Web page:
Iona Surf


As another Sunday rolls around, what challenges are you facing as you seek to speak truth to power in your particular context?
Are you preaching RCL this week? Are you with David and Goliath or the disciples in a storm? If so, you’ll find some discussion on those texts in Tuesday’s Lectionary Post.
This week, the preacher on the DAY1 podcast is our Executive Director, Martha Spong – listen here.
You may be preaching through a series or pursuing a theme. I’m sure, however that, whatever the text, it will speak into the political climate wherever you are, illuminating the word of God and God’s call on us to care “for the least of these.”
We’d love to hear where you are finding good news for your community and how you are planning to preach the word where you are. This is a place to share – bring what you have and ask for what you need as, together, we grapple with preaching today.


Liz Crumlish is a Church of Scotland Minister currently working on a National Renewal Project in Scotland.  A Board Member of RevGalBlogPals, one of the instigators of Spill the Beans and contributor to There’s a Woman in the Pulpit, Liz blogs at journalling.

RevGalBlogPals encourages you to share our blog posts via email or social media. We do not grant permission to cut-and-paste prayers and articles without a link back. For permission to use material in paper publications, please email revgalblogpals at gmail dot com.

28 thoughts on “11th Hour Preacher Party: Storms ahead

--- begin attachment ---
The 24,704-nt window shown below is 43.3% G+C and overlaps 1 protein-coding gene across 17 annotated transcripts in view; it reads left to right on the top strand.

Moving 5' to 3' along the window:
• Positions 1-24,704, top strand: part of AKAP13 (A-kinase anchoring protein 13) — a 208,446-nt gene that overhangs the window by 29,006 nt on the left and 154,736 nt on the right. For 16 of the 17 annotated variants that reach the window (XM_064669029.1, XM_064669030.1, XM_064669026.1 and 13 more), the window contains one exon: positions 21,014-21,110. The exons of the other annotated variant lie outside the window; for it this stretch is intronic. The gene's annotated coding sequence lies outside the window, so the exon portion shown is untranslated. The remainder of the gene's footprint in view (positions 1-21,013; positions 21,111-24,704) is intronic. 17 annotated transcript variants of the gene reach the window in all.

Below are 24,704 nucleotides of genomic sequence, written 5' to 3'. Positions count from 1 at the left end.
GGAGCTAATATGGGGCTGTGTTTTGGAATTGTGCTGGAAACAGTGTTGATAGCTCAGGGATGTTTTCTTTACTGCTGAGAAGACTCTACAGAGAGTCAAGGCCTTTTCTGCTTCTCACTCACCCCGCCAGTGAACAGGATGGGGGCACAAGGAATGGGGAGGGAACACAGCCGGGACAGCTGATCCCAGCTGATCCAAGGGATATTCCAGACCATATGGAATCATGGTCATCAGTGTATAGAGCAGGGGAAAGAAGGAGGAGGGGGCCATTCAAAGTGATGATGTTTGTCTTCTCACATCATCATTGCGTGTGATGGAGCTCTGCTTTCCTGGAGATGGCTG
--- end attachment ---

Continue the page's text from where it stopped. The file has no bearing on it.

1. I am preaching on the theme of faith as it is a thread through all of the lectionary readings this week. It has been a very difficult week to pull together something on faith due to the 2300 kids in cages on our Southern border. My own faith is challenged. It seems as if Jesus is asleep in the stern of the boat during the storm. My sermon is going to be around the idea that Jesus came to action when called upon. When the disciples were afraid and being tossed about by the storm Jesus got up and said, “Peace, Be still”. As faithful people we are God’s hands and voice in the world. Regardless of our political persuasion or our personal views on immigration there is no denying that we have suffering and hurting children at our boarder and now also dispersed throughout our country being tossed about by a raging storm. Many journalists and politicians spoke out in strength this week demanding “Peace, be still”. In small ways, their voices were heard and a change implemented While there has been a some progress to decrease the suffering at our border there is still so far to go and so much suffering. Jesus shows us, by calming the storm that faith involves action. Faith requires that we call upon our own power and say, “Peace, be still” to the raging storm. There are donations to be made, meals to be cooked, children to comfort and policy to change. On the back of your bulletin I’ve listed the website for https://advocacy.episcopalchurch.com. Here you can prepare a statement for all our legislature that will be sent out to them at the touch of a button.